It’s easy and kind of fun to get cynical about the tech industry, particularly after you’ve worked in it for a few years. Once you’ve had a clueless boss or two, endured a cruel round of layoffs, watched yet another hype cycle come and go — it’s hard to get too excited about anything.
Part of the reason I left Google was that I could feel that cynicism creeping up on me like kudzu. That’s not a knock on Google, it’s just the danger of life in big tech. You can cocoon yourself up all warm and safe like a caterpillar in a chrysalis, while a steady drip of vesting stock options eats into your ambition and sense of agency, breaking down your decision-making faculties into mush. What nobody tells you about submitting to the big tech cocoon is that there is no guarantee you will turn into a butterfly. You can just dissolve, a dangling sack of goop, until some disruptive event like a re-org or a layoff breaks the pod open and your quivering remains schlorp out onto the ground, wet and useless.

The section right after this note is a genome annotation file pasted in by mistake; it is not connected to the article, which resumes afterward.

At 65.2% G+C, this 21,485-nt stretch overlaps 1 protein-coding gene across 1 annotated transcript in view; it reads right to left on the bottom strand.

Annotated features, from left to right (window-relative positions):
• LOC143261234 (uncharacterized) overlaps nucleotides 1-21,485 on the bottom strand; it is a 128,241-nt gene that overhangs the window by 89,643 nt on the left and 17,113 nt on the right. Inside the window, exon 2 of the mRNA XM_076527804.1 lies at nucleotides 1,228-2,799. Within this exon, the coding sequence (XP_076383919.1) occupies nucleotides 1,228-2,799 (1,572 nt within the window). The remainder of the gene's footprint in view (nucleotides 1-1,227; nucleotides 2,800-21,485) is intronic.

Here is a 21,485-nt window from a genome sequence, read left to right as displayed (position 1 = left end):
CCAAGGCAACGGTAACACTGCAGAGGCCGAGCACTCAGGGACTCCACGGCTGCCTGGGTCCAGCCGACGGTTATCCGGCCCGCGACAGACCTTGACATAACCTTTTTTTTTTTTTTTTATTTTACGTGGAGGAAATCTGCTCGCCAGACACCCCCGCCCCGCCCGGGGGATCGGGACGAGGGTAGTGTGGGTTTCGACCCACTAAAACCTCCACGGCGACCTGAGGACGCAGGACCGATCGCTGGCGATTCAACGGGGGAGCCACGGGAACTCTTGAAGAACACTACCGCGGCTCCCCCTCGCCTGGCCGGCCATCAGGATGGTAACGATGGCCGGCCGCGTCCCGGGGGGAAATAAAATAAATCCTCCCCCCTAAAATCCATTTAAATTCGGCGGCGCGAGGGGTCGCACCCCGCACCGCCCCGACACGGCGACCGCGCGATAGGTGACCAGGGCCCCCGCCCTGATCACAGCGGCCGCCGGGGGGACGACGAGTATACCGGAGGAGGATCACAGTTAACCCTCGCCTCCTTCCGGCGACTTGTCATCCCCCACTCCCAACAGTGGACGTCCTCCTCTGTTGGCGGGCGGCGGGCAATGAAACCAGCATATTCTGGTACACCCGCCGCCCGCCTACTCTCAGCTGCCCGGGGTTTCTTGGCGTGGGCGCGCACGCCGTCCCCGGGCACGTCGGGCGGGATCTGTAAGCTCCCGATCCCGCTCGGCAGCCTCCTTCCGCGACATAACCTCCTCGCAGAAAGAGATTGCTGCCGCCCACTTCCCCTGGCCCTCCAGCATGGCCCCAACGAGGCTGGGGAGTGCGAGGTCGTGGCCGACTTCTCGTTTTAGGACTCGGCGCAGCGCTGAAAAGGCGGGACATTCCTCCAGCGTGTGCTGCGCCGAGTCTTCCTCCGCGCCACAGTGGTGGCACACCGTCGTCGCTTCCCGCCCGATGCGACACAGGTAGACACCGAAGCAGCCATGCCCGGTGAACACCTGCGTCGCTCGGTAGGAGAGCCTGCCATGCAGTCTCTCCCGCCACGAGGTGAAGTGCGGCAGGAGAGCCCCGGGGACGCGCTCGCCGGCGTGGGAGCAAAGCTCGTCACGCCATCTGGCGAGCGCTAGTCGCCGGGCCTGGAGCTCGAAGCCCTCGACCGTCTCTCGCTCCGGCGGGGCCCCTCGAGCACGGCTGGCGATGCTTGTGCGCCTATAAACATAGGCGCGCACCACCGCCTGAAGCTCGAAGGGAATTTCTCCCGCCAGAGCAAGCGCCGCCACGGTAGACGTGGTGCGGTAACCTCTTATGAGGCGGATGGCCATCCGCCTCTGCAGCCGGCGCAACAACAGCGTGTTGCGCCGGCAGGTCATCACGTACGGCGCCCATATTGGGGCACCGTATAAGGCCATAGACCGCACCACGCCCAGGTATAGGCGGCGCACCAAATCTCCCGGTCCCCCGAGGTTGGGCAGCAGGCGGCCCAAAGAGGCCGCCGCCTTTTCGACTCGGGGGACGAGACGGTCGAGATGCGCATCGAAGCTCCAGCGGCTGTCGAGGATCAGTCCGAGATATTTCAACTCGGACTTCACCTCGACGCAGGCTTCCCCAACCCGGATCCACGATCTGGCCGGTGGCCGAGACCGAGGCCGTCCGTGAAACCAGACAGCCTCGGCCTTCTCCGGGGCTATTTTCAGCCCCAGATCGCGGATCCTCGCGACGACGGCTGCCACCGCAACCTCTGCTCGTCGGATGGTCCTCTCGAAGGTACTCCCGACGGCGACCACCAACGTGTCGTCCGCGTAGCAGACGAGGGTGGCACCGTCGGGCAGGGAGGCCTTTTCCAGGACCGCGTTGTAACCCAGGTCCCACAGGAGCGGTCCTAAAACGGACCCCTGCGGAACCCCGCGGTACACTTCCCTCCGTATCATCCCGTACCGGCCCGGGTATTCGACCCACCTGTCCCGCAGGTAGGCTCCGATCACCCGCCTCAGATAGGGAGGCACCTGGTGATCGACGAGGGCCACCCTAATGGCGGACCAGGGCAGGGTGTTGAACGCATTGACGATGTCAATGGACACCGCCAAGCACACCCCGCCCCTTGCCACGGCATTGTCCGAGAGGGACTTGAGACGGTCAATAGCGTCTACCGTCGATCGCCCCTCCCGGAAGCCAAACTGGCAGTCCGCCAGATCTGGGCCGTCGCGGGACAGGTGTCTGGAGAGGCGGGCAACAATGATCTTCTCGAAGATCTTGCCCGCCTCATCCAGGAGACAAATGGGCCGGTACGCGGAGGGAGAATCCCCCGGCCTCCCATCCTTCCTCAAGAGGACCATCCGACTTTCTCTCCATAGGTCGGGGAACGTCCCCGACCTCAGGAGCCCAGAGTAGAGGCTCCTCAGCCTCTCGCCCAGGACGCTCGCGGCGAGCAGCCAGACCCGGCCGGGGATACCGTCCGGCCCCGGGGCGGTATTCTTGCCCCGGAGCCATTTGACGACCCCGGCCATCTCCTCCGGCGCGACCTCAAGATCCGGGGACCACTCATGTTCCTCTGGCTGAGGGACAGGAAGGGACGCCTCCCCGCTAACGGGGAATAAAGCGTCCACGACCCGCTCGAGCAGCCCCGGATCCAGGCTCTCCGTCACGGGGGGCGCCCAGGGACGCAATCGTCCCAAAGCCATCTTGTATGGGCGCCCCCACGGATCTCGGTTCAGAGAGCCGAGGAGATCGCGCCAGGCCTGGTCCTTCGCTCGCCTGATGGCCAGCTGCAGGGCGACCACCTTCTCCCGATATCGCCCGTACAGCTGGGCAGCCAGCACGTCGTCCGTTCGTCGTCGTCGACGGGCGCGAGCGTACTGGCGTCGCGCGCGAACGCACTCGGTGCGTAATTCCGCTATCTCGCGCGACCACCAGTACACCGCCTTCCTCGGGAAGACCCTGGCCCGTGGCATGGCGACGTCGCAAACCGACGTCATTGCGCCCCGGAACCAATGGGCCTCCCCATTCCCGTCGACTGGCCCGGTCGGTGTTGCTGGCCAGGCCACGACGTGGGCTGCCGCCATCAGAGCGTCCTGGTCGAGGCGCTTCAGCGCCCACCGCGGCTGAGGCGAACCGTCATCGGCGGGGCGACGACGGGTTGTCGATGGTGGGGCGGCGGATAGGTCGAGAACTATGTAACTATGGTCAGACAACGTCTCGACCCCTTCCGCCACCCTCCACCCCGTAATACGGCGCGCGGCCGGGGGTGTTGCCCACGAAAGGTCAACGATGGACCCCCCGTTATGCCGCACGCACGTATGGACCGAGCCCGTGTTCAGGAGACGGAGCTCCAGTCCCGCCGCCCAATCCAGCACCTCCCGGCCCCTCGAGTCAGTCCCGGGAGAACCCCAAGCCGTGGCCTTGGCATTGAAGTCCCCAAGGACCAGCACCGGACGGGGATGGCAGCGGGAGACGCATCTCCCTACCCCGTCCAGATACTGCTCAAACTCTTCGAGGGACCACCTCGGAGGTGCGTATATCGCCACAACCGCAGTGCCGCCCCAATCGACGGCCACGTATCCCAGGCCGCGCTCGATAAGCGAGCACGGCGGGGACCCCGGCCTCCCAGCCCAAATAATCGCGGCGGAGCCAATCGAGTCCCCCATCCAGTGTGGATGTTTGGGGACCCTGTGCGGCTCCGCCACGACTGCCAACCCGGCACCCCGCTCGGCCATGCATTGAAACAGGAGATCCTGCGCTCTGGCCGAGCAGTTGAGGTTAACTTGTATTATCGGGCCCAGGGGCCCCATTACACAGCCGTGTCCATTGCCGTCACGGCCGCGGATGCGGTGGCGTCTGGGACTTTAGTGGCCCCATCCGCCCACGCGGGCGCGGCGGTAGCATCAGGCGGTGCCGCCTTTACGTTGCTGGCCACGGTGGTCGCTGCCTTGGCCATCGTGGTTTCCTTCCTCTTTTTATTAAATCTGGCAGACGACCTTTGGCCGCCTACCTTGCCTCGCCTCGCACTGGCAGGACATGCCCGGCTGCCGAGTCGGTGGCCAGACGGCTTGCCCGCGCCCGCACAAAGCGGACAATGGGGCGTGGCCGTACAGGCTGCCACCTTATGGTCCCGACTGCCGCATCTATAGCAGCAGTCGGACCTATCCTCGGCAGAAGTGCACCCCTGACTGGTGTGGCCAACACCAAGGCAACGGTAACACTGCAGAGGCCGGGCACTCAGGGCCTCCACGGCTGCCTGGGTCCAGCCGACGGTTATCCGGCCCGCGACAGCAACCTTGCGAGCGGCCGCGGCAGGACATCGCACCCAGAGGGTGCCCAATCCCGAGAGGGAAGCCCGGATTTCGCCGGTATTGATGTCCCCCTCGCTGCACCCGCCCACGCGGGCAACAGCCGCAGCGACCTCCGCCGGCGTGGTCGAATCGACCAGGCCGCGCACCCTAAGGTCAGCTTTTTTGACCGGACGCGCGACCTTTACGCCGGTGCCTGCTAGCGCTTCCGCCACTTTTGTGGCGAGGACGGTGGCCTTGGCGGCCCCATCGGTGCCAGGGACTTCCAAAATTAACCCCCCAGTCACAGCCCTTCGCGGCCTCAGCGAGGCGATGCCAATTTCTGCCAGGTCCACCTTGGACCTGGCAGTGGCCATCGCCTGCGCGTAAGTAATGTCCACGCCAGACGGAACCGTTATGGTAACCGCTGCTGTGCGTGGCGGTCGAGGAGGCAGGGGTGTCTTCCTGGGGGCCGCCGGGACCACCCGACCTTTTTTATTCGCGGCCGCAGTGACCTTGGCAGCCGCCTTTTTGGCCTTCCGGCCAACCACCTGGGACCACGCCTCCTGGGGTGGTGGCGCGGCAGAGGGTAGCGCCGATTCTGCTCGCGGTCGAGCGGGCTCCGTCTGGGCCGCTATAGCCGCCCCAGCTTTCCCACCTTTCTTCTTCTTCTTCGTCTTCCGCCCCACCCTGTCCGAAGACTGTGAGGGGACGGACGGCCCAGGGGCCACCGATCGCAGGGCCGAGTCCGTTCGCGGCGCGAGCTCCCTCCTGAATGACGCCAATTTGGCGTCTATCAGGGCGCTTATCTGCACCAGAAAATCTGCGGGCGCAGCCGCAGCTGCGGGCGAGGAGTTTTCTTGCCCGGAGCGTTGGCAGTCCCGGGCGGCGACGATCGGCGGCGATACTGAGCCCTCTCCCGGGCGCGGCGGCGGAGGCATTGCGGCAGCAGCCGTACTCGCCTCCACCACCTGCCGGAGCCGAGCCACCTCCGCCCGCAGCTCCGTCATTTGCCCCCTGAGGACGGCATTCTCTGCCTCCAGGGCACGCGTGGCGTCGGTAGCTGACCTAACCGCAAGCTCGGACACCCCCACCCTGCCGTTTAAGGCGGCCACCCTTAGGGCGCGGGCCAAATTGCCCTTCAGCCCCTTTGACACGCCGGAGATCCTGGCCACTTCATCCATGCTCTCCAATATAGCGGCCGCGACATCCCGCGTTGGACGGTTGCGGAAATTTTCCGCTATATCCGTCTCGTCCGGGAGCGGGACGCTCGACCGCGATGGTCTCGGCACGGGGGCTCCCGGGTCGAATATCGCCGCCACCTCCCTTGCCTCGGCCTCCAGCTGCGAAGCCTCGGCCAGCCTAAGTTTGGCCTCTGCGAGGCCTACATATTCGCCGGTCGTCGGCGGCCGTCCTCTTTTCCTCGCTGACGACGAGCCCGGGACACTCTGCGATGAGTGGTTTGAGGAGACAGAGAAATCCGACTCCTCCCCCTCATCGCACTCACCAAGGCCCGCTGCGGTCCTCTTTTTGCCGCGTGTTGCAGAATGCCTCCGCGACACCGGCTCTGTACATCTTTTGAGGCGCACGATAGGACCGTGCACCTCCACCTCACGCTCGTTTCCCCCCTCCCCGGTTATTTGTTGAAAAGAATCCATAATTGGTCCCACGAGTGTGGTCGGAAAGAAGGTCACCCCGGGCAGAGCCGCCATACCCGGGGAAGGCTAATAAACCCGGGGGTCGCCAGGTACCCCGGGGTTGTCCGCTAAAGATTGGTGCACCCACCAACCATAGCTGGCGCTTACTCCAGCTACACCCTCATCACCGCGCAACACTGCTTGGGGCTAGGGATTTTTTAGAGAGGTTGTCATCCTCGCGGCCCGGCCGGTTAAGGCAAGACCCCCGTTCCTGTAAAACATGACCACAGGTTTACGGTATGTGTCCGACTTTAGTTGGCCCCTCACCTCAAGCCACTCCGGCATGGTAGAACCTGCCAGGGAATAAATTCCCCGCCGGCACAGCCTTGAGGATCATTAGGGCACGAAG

There are lots of voices out there, more coherent than mine, dissecting all that’s wrong with tech. Many of them are doing important work and I’m glad they exist. Personally I find that when I give into snark and cynicism, it just drags me down too. I think a lot about these words by the late author Frederick Buechner (emphasis mine):